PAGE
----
When it comes to the quality of Guatemala coffee beans, you’ll find that Huehuetenango has some of the best coffee varieties you’ll ever be able to find. Huehuetenango is in the highlands of Guatemala and because of that, it is one of the coffee regions with the highest elevation.
The elevation is important when it comes to the growth of coffee plants. This is because coffee cannot grow at low elevations. If you ever wondered why coffee isn’t grown in the United States, this is why.
But besides the altitude, coffee plants require other very particular growing conditions in order to reach their full potential. For example, coffee plants are tropical so they need to grow in humid and warm climates. Fortunately, most of Guatemala is warm and humid.
Coffee plants also need a lot of sunlight and very little cold weather. Once again, Guatemala can provide these conditions without any problems, especially in the region of Huehuetenango. The soil of Huehuetenango is different from the soil in Antigua since it exists in one of the few non-volcanic regions in Guatemala.
But that does not mean that the soil in Huehuetenango is not rich and full of nutrients that can contribute to amazing coffee varieties. The altitude and weather contribute enough to the development of unique coffee varieties. Even though the air there is generally dry, the region is full of rivers that keep fresh water and nutrients running through the soil.
The Flavors of Huehuetenango Coffee
Due to these factors, Huehuetenango coffee has a very different flavor compared to Antigua coffee. Instead of a medium roast, you’ll find that Huehuetenango coffee makes for a very dark roast. So, if you want a serious kick from your cup of coffee, look no further than Huehuetenango coffee beans.
Instead of a creamy and chocolatey flavor, you’ll instead get a bold and spicy flavor from this kind of coffee. Huehuetenango coffee tends to be smoky and woody and can remind you of the great outdoors. The reason for this is that coffee grown at higher altitudes tends to have a sharper and stronger flavor.
More than that, high-altitude coffee tends to be of higher quality than those grown at low altitudes. This may be because high altitudes tend to bring out the more individual flavors of the coffee. Despite its bold and full-bodied profile, Huehuetenango coffee should never be acidic or bitter.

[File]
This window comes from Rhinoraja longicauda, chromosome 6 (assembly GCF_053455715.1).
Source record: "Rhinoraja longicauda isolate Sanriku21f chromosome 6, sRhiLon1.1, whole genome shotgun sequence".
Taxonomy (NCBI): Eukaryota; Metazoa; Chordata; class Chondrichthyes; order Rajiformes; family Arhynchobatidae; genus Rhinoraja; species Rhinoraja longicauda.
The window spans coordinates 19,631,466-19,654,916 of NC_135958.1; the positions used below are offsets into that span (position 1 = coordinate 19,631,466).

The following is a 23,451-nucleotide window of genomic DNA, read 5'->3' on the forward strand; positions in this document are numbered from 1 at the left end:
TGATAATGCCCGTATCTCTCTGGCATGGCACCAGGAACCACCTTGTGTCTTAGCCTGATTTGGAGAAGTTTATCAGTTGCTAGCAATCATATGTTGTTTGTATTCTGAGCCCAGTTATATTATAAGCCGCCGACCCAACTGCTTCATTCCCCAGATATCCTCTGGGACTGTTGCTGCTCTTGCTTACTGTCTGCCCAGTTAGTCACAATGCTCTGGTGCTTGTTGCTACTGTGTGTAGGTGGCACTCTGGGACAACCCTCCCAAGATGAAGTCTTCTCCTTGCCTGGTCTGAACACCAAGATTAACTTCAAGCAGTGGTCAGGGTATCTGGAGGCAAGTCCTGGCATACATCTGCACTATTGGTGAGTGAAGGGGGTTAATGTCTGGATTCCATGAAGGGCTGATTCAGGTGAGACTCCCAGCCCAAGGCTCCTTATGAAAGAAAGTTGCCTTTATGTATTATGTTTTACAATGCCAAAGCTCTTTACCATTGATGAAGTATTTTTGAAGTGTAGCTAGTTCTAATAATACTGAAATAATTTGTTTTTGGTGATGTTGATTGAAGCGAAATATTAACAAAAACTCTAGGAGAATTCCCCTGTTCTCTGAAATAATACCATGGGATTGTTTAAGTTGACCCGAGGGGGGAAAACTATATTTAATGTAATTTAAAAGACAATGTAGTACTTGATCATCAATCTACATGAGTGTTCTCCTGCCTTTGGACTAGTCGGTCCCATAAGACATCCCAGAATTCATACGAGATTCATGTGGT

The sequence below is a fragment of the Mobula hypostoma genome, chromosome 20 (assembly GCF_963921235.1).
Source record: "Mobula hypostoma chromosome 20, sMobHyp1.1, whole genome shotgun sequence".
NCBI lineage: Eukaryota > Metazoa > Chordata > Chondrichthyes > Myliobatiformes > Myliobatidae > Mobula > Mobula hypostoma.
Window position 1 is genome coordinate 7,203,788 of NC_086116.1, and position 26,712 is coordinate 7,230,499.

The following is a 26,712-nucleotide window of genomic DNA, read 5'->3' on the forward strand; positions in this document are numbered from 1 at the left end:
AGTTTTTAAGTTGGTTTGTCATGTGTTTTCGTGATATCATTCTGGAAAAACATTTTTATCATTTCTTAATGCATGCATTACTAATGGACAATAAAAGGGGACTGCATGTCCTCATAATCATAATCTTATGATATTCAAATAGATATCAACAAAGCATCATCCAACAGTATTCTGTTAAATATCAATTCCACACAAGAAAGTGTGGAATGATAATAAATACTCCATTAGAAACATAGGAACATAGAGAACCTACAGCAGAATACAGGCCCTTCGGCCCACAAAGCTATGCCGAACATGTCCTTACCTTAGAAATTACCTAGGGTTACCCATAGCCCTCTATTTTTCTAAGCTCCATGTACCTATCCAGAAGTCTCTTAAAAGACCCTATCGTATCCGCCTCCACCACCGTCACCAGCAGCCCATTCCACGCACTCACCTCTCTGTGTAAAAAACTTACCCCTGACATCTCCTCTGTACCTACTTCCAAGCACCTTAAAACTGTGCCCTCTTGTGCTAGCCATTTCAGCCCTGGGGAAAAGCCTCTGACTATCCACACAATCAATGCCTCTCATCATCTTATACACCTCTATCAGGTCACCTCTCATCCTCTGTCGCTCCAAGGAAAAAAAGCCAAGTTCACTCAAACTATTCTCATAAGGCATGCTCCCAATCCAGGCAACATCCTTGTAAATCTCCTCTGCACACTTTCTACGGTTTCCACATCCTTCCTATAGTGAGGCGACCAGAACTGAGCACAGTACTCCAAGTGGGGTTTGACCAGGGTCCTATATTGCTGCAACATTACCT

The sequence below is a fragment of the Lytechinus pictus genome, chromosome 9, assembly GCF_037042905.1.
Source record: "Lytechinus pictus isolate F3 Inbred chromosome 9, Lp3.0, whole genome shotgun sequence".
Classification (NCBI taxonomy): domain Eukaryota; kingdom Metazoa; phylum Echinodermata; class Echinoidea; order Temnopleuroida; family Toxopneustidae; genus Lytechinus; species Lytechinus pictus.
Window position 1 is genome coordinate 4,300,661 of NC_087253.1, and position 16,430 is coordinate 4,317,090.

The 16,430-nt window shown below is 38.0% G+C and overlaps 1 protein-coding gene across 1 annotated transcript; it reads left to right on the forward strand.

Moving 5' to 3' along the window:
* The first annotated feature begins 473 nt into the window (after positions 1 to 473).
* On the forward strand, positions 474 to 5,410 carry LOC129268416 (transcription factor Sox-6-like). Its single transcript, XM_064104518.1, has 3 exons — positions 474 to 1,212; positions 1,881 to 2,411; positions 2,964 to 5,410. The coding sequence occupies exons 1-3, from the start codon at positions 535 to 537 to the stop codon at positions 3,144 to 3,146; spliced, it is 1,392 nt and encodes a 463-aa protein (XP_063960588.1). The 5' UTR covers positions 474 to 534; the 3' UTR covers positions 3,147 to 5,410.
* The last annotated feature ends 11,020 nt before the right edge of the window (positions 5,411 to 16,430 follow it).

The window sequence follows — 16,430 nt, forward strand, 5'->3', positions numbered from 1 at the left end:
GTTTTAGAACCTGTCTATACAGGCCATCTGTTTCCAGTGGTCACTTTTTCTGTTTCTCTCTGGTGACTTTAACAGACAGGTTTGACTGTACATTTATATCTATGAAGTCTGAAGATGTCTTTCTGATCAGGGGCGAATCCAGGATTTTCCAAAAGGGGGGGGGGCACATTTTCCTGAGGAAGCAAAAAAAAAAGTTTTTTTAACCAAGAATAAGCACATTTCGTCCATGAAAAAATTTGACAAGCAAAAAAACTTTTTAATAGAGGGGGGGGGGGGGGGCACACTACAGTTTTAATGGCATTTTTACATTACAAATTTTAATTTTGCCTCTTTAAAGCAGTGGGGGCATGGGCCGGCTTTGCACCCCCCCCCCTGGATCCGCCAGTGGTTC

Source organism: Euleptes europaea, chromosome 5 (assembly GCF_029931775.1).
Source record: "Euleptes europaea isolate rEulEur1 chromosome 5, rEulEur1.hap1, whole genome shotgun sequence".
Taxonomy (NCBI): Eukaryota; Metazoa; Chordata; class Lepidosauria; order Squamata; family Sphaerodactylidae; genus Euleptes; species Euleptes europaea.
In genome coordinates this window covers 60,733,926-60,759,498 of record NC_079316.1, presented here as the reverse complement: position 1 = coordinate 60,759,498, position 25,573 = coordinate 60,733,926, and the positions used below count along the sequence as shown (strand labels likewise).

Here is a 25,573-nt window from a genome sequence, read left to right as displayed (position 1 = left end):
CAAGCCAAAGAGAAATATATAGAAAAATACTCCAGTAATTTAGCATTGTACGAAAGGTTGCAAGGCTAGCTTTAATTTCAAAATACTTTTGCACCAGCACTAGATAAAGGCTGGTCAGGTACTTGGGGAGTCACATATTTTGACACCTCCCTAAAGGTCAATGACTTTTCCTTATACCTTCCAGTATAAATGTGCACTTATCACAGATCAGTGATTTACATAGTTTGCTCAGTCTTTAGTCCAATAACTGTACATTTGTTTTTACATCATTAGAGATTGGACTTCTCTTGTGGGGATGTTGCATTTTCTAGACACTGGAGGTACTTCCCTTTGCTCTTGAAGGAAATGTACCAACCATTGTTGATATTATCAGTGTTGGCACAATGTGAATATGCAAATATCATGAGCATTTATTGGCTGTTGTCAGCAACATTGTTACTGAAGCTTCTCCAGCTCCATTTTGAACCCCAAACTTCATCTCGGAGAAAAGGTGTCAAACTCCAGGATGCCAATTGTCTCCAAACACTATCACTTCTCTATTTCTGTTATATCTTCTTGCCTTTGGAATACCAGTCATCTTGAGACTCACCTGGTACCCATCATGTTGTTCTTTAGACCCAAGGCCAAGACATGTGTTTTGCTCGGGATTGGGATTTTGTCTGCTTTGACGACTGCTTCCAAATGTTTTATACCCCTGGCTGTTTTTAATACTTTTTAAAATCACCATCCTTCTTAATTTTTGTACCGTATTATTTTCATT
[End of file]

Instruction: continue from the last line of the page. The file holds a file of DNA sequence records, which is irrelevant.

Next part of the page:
And this coffee isn’t 100% bold either. Beyond the spicy flavors and smells, there are some more delicate hints of dark chocolate. The finish is very clean and the aftertaste is the same.
You should never be left with a tart taste in your mouth after drinking Huehuetenango coffee. Java Planet Huehuetenango coffee is one of the most popular coffee brands from this region. If you prefer darker roasts of coffee compared to lighter ones, you’re sure to love any coffee from Huehuetenango.
On the other hand, if you can’t stomach such strong flavors and aromas, you might want to try Antigua coffee instead. Or, on the other hand, you can try another variety of Guatemalan coffee that we will explore next: Atitlán coffee.
Understanding Atitlán Coffee
Atitlán is the third of the three most popular coffee production regions in Guatemala. There are, of course, plenty of other regions in the country that produce great coffee. However, you will find that most Guatemalan coffee comes from Atitlán, Antigua, or Huehuetenango.
Atitlán is more similar to Antigua in climate than Huehuetenango due to one major factor: it is a volcanic region. It sits in the southwestern part of Guatemala and is home to the volcano named Volcán San Pedro. This volcano, like the ones in Antigua, has a long history of spitting volcanic ash and rock across the land.
While it may not be as active as other volcanos in the country, it has done a lot to create the unique soil in the region. More than that, Atitlán is also home to Lake Atitlán. This lake is the deepest in all of Central America and many have claimed it to be one of the most beautiful lakes in the world.
But it is not its beauty that makes this lake special. Instead, this lake is actually a volcanic caldera. It is the result of various periods of volcanic burgeoning and collapse that took place over millions of years. Thanks to this special geography, Atitlán’s soil is filled with volcanic nutrients and supplied with fresh water from the lake.
Many coffee farms are situated on the slopes of Lake Atitlán. The weather in this area is warm and humid but not too wet. While the altitude is not as high as in other regions, it is still high enough to produce great coffee.
The Flavors of Atitlán Coffee
The Atitlán region of Guatemala produces some very full-bodied coffees. However, they are not as bold as the coffees from Huehuetenango. On the other hand, they are not as smooth and creamy as the coffee varieties from Antigua either.
For this reason, Atitlán coffee is a great type of coffee to try if you don’t want coffee that’s too dark or too light. This kind of coffee blends both heavier tones with more vibrant notes of coffee for a truly varied experience. Most coffees from this region tend to have a chocolatey flavor, though this flavor is not as creamy as with Antigua coffees.
Beyond the hints of chocolate, you are likely to experience some nuttiness as well. However, to balance out these more earthy flavors, you’ll also find that Atitlán coffee offers some interesting floral hints as well.
Everything You Need to Know About Guatemalan Coffee
If you didn’t know much about the quality of Guatemalan coffee before, you now know that Guatemala provides some of the most unique and flavorful coffee varieties in the world. From volcanic soil to high altitudes, the coffee in Guatemala is greatly varied and full of flavor you won’t want to miss.
To learn more, contact us or order some coffee.